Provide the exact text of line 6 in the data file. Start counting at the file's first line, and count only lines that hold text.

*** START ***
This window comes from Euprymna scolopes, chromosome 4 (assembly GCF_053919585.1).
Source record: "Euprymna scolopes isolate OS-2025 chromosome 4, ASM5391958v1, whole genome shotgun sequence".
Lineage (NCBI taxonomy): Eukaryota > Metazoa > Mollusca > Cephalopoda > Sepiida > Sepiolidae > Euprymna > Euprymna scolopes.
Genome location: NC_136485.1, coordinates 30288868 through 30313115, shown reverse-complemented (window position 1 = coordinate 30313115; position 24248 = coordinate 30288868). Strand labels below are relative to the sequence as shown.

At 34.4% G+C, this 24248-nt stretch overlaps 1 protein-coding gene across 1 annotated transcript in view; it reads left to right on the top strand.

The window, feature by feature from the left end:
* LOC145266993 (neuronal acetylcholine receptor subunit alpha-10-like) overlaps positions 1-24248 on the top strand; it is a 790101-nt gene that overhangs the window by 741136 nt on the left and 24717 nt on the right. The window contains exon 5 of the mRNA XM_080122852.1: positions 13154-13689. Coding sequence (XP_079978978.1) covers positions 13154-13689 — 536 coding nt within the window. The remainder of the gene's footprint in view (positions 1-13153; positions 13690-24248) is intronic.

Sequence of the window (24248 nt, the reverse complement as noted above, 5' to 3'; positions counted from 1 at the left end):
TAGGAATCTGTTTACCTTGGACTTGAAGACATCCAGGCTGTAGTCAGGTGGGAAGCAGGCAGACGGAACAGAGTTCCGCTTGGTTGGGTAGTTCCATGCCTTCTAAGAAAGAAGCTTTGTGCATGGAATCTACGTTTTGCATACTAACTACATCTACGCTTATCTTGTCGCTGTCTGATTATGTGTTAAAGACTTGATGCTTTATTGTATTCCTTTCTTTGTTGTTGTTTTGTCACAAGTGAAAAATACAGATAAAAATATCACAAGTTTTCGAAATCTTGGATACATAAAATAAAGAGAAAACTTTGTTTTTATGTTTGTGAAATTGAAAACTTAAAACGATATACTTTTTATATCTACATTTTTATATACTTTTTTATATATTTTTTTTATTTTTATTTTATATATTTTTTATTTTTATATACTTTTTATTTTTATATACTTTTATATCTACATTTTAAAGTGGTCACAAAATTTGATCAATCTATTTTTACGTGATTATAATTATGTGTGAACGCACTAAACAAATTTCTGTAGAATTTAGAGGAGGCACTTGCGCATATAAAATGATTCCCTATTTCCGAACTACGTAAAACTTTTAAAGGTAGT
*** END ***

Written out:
The window, feature by feature from the left end: